BIROn - Birkbeck Institutional Research Online

    Hegel among the cannibals

    Guardiola-Rivera, Oscar (2017) Hegel among the cannibals. In: Monahan, M.J. (ed.) Creolizing Hegel. Creolizing the Canon. London, New York: Rowman & Littlefield. ISBN 9781786600233.

    [img] Text
    15631.pdf - Author's Accepted Manuscript
    Restricted to Repository staff only

    Download (674kB) | Request a copy

    Abstract

    The aim of this paper may seem counterintuitive: to read (Hegelian) philosophy together with Amerindian Perspectivism. And yet, its outcome bears cognitive fruit. It runs against the two mainstream figures of Hegelianism today without reservation: the deflationary Hegelianism of the Pittsburgh School or Habermas, and, on the other side the inflationary image of Hegel as voracious Absolute Idealist. Neither of these preeminent views confronts the big ontological question at the heart of Hegel’s work and its implications in terms of legal-political institutions as well as human rights: is the human really a sub/super-species over and against nonhuman strangers, animals, and Nature? In contrast, this paper does confront such a question through the lens of indigenous cosmopolitics. The trick consists of using as interpretative key precisely that which is so often invoked against Hegel, the voraciousness of his thought. Hence the proosed move: to place Hegel “among the Cannibals”. The latter’s semio-phagic (“eating each other’s words”) practices and extreme hospitality to strangers for the sake of xeno-political alliances are taken here as historically constitutive and contemporary. Also as specially relevant for the project of decolonizing the political spirit of the 1970s, all the while criticalizing the (lack of) political spirituality in post-colonial and post-humanist trends in the 21st century that risk reconstituting the Great Divide between (and within) humans and non-human Nature or Artifice. Instead of repeating the usual criticism against Hegelian voraciousness, this paper affirms the cannibalistic multiplicity or “dividuality” of all elements and assemblages, human and nonhuman, realistically embracing their transformative power and seeking to harness it for the purposes of a fuller realization of freedom and liberation.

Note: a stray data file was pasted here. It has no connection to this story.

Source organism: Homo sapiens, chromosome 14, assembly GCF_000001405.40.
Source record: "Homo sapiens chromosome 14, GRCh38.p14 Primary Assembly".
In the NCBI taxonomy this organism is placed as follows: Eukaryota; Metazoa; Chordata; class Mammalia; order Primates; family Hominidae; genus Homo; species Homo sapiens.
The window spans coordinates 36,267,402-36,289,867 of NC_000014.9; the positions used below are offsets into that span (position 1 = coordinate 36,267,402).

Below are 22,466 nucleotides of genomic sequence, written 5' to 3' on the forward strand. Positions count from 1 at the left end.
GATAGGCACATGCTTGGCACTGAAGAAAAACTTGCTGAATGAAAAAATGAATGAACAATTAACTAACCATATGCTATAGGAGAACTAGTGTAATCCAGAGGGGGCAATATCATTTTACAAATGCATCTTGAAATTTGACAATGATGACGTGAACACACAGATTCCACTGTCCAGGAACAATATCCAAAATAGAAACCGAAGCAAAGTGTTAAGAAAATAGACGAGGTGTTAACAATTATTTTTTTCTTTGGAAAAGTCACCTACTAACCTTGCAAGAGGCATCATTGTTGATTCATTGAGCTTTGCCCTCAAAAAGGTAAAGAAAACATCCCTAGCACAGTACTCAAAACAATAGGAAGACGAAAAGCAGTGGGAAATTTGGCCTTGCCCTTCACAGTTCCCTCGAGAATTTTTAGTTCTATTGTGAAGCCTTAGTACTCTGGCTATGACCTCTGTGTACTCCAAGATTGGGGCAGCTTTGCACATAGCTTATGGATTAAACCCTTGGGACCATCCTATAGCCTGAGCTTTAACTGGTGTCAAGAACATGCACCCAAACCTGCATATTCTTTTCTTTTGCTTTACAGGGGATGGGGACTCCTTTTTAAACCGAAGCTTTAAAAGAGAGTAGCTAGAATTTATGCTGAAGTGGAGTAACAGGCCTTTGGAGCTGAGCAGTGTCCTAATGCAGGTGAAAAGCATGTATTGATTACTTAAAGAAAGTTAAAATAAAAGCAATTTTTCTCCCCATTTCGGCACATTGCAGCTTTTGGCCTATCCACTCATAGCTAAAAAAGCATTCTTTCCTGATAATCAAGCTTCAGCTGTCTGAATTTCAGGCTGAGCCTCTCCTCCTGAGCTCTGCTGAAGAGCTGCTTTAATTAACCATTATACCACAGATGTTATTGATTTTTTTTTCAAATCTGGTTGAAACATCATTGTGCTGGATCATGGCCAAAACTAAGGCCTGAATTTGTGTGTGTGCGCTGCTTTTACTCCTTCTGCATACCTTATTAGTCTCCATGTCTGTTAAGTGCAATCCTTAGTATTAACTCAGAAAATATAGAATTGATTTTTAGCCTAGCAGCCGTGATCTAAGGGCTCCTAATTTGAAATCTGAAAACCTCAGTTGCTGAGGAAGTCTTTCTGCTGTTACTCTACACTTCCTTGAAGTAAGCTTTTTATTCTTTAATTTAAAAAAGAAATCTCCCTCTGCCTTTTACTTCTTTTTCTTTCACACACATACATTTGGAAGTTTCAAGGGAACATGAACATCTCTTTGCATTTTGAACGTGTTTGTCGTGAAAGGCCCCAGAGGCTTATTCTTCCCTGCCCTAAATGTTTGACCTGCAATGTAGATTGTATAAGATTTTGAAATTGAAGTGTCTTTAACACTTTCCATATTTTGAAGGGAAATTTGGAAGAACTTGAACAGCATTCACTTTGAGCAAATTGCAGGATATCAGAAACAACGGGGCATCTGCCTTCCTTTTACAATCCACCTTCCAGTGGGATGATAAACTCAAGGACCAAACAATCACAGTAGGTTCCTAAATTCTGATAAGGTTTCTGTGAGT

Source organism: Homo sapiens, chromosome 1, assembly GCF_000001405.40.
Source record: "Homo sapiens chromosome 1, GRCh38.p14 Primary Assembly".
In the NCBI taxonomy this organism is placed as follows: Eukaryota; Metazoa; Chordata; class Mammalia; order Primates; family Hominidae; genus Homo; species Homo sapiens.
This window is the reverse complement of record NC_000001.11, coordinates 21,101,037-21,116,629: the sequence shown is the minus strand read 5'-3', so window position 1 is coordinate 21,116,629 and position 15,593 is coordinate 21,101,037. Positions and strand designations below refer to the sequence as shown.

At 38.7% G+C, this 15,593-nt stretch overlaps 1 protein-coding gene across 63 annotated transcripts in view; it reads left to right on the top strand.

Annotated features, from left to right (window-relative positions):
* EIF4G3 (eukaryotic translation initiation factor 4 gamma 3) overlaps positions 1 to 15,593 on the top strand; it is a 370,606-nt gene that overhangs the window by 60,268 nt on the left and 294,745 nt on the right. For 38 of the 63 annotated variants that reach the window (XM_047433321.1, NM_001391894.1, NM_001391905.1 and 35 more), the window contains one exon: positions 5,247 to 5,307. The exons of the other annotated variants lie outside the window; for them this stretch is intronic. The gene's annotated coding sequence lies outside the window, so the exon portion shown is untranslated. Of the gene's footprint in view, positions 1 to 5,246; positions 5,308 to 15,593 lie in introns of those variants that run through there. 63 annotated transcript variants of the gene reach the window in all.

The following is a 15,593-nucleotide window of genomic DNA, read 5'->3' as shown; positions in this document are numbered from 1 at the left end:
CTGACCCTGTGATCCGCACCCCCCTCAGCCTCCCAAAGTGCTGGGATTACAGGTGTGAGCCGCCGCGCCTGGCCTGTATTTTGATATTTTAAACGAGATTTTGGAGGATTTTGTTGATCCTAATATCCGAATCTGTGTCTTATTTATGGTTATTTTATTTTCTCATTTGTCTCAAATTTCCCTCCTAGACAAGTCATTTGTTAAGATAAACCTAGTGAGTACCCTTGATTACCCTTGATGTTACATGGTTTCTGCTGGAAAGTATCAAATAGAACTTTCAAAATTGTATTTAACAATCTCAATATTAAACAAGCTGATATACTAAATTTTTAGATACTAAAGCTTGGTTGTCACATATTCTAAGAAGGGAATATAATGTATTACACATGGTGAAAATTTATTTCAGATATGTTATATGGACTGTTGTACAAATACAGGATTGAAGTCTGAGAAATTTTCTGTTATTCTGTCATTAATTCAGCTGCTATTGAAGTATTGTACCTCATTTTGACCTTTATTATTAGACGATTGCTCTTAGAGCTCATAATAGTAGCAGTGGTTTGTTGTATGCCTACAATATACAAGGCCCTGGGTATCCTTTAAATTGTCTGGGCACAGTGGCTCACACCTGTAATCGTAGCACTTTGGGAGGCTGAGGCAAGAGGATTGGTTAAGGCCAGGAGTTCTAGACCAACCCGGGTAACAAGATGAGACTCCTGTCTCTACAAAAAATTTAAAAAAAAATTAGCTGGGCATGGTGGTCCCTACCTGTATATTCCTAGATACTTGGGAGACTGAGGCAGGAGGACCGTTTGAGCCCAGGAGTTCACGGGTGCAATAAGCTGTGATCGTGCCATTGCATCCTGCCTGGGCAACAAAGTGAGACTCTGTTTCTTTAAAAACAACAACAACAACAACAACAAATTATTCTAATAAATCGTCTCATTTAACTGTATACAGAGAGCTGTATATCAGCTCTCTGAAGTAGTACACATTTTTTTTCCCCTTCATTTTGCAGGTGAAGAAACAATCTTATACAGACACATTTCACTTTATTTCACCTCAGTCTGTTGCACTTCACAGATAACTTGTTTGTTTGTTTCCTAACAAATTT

Metadata

    Item Type: Book Section
    School: School of Law
    Research Centres and Institutes: Moving Image, Birkbeck Institute for the (BIMI), Iberian and Latin American Visual Studies, Centre for (CILAVS)
    Depositing User: Oscar Guardiola-Rivera
    Date Deposited: 30 Sep 2016 09:47
    Last Modified: 22 Jul 2020 02:25
    URI: https://eprints.bbk.ac.uk/id/eprint/15631

    Statistics

    Downloads
    Activity Overview
    3Downloads
    145Hits

    Additional statistics are available via IRStats2.

    Archive Staff Only (login required)

    Edit/View Item Edit/View Item